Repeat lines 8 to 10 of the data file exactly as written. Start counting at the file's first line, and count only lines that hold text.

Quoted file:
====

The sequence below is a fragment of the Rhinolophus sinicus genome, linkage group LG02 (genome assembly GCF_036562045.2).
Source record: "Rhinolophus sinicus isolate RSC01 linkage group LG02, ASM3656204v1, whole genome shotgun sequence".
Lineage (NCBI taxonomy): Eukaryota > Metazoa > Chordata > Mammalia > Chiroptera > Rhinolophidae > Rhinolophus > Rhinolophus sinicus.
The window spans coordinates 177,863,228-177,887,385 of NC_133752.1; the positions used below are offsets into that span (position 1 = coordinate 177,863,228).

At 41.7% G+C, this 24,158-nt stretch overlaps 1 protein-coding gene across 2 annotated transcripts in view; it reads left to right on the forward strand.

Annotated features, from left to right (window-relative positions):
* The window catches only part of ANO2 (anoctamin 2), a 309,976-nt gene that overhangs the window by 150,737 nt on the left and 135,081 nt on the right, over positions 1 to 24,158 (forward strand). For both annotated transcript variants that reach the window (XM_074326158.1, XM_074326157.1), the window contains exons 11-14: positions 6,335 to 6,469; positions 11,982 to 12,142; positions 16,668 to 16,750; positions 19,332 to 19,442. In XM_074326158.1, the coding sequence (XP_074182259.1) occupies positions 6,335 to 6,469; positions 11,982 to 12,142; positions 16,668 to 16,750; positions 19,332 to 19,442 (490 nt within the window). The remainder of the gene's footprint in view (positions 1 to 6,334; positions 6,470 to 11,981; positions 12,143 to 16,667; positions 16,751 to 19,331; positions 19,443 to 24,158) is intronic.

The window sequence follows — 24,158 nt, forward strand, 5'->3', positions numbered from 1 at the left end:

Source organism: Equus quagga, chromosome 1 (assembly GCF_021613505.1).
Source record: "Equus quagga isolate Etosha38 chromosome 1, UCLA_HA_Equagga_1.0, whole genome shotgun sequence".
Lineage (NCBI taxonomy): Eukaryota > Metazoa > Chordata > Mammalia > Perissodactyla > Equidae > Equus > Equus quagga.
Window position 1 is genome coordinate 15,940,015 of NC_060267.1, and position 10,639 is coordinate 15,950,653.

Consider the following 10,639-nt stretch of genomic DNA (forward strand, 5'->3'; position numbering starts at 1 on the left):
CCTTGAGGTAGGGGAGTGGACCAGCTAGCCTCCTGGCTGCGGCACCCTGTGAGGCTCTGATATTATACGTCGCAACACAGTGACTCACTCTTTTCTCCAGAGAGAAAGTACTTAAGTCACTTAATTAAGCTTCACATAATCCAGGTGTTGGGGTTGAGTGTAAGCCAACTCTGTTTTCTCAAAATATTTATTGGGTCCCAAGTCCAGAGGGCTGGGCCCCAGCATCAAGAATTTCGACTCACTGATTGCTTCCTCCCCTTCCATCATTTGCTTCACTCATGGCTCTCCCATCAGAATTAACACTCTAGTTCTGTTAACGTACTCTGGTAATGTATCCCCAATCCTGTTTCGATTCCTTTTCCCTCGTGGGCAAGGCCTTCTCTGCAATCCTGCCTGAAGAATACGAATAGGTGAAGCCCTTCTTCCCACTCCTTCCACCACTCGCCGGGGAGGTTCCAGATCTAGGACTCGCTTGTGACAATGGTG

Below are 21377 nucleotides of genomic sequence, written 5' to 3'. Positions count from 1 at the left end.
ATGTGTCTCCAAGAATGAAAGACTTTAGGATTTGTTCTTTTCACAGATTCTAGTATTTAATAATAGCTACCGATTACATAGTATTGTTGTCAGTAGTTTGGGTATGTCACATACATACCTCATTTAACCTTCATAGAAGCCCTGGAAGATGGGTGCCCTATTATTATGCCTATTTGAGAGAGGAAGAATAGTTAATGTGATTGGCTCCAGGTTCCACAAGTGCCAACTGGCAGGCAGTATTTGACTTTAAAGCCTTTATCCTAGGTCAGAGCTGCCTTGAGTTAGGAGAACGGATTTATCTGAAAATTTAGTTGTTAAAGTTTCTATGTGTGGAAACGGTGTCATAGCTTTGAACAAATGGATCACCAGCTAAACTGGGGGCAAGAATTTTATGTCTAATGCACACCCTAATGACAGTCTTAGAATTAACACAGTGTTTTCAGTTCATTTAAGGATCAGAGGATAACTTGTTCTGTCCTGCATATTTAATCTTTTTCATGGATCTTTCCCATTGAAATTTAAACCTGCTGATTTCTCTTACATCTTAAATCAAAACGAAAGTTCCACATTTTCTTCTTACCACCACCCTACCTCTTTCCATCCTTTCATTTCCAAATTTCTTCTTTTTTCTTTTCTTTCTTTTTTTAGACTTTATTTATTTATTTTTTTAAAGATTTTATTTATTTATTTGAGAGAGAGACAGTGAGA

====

The window sequence follows — 24,158 nt, forward strand, 5'->3', positions numbered from 1 at the left end:

Source organism: Equus quagga, chromosome 1 (assembly GCF_021613505.1).
Source record: "Equus quagga isolate Etosha38 chromosome 1, UCLA_HA_Equagga_1.0, whole genome shotgun sequence".